Job Scams are on the Rise

Life Events
Job Scams are on the Rise

Fresh out of college? Finding a new job is exciting - but it isn't easy. It's hard to sift through countless job descriptions and submit dozens of applications, especially if "Easy Apply" isn't an option. So, when a promising offer comes along, it's only natural to be eager.

But be careful. Fake job postings and phony recruiters are increasingly targeting college graduates who lack experience in the job market. These scams can lead to financial loss and identity theft. Keep reading to learn how to protect yourself and your money from job scams.

Spotting a Job Scam

Keep an eye out for jobs that appear too good to be true. They probably are. A scammer may post a position appearing to be from a real company, promising a tempting salary and great benefits for entry-level experience. Do an online search of the company, the hiring manager or the recruiter to determine the legitimacy of the posting.

A request for money is a red flag. If your potential employer asks you to send money upfront for things like training or equipment, immediately withdraw your application. A legitimate employer will never ask you to pay for a job. A recruiter also may approach you for compensation in exchange for helping you find a job. If this is the case, there’s a strong chance the alleged recruiter is really a scammer.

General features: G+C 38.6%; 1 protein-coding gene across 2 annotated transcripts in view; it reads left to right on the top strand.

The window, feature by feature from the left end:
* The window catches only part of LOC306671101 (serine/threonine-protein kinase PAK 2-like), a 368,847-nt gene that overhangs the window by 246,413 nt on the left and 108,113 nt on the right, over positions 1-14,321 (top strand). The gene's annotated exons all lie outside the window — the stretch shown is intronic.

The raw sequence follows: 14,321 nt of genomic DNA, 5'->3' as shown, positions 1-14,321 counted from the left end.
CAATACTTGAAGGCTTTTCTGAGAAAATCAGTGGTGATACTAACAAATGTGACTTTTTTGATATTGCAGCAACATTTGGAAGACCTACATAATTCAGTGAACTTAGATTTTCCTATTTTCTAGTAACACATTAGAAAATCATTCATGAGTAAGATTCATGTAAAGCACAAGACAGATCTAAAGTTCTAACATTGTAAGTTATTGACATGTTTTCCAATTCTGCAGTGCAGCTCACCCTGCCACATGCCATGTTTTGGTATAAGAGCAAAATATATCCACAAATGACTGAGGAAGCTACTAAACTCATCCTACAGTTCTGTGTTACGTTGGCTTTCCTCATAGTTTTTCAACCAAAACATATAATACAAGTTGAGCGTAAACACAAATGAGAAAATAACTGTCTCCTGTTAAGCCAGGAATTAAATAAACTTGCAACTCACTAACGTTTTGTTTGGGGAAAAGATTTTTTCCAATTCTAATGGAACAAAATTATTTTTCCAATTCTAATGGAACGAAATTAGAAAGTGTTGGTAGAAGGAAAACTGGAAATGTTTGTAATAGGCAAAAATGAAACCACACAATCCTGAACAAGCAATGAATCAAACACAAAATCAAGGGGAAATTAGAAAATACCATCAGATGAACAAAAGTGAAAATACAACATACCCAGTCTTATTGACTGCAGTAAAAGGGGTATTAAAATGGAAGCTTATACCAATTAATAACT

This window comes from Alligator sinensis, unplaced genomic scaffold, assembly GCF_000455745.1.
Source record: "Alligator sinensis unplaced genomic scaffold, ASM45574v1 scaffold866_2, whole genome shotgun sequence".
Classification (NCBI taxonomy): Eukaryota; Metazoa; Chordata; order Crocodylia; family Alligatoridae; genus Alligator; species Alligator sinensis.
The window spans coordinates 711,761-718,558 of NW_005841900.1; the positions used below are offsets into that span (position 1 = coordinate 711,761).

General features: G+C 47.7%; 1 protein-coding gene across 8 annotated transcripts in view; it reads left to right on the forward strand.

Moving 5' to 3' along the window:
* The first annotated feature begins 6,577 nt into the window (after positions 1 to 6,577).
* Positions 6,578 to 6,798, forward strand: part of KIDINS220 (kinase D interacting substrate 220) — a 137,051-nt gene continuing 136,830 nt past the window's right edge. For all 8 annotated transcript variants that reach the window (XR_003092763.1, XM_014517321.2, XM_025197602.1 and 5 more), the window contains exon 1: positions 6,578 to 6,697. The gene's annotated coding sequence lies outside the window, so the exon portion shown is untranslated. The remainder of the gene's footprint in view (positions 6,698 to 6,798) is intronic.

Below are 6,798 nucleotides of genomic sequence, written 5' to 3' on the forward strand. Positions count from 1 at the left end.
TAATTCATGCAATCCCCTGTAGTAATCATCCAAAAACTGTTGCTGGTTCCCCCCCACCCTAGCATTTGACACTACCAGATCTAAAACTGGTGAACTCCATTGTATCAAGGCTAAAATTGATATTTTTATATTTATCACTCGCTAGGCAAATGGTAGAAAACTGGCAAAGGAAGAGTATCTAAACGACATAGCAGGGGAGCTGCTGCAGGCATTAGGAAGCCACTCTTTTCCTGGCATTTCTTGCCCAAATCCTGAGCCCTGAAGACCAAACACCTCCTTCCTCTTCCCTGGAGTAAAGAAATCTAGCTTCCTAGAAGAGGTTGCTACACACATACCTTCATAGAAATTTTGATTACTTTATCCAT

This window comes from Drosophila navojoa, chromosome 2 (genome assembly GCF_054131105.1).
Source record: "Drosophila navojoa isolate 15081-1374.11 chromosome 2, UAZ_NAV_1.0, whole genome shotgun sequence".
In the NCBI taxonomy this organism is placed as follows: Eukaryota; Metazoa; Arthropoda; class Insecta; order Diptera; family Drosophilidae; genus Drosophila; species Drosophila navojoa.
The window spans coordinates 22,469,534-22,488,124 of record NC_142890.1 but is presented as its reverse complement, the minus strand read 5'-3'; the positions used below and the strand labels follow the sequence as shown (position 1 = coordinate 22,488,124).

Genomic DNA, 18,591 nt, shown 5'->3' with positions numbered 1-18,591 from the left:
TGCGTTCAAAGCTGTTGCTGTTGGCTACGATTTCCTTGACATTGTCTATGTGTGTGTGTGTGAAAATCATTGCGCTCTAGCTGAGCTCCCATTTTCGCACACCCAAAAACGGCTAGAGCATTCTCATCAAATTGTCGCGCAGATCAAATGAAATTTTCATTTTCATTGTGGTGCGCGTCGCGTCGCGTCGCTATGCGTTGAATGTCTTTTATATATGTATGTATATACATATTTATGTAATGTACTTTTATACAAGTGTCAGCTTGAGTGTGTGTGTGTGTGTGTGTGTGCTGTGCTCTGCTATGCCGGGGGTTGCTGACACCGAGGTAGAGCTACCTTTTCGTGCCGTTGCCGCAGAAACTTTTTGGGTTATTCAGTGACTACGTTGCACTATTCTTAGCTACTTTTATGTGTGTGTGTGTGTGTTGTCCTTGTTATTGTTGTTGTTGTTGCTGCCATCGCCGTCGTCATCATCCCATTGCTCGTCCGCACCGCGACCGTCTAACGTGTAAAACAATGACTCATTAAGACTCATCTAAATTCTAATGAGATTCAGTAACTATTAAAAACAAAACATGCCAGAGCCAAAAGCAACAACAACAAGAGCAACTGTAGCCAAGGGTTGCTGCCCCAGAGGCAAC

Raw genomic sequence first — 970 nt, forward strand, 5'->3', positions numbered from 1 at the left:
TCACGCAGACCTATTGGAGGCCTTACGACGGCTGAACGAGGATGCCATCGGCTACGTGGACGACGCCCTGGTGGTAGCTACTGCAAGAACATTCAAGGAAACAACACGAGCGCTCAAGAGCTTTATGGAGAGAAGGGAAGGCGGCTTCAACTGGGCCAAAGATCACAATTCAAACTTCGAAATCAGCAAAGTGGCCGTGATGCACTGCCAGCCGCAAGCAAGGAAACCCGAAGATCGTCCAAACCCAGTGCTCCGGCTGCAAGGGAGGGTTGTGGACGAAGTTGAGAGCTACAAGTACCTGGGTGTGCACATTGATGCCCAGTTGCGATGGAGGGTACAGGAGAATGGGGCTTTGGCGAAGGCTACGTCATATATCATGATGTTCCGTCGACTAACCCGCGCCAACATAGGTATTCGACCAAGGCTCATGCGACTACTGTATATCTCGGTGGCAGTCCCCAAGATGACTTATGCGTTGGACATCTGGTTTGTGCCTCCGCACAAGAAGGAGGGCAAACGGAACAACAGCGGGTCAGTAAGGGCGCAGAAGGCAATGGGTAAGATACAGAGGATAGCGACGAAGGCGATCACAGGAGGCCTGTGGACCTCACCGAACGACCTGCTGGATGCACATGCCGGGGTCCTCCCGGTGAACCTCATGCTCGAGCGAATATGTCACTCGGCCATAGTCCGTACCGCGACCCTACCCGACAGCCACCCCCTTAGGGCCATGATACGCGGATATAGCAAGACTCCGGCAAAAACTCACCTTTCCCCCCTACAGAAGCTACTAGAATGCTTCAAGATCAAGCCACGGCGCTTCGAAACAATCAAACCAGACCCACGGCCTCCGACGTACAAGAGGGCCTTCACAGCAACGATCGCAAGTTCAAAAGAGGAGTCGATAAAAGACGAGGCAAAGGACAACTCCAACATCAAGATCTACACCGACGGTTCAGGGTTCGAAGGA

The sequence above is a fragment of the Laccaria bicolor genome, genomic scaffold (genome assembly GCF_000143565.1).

Don’t give out personal information up front. Job applications usually require information like your name, contact preferences and work experience, but it shouldn’t go much deeper than that. Companies that require a background check will typically wait until much later in the process before asking for personal information like a Social Security Number. Similarly, never provide your banking information for setting up direct deposit until after you are hired. A legitimate company will not ask for those details on a job application.

Don’t act on emotion. Beware of potential employers who show a sense of urgency to hire you immediately or within the same week of the application. They may want you to “seal the deal” by sending money or personal information. This urgency is to get you to act on emotion rather than logic. If the interview process does not include an in-person or on-camera interview, that should also arouse suspicion.

Key Takeaway

To protect yourself from a job scam, research the company and role and reject any offer that asks for money or sensitive information up front. Remember to slow down and ask questions. To learn more about other scams and ways to protect yourself, visit the Ameris Bank Cybersecurity and Privacy Center.

But Wait, There’s More

You have a degree. Now what? While your security is our top priority, Ameris Bank is also here to help you make the most of your money. Create a strategy for paying off your student loans or start saving for a place of your own. There’s a lot to learn outside of the classroom, and we’re with you every step of the way.

Published April 2023


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Information presented in the Financial Advice website is provided for educational purposes only and is not related to Ameris Bank's actual products or services. Ameris Bank makes no representations as to the accuracy, completeness or specific suitability of any information presented. Information provided should not be relied on or interpreted as accounting, financial planning, investment, legal or tax advice. Ameris Bank recommends you consult a professional for any specific guidance you are seeking.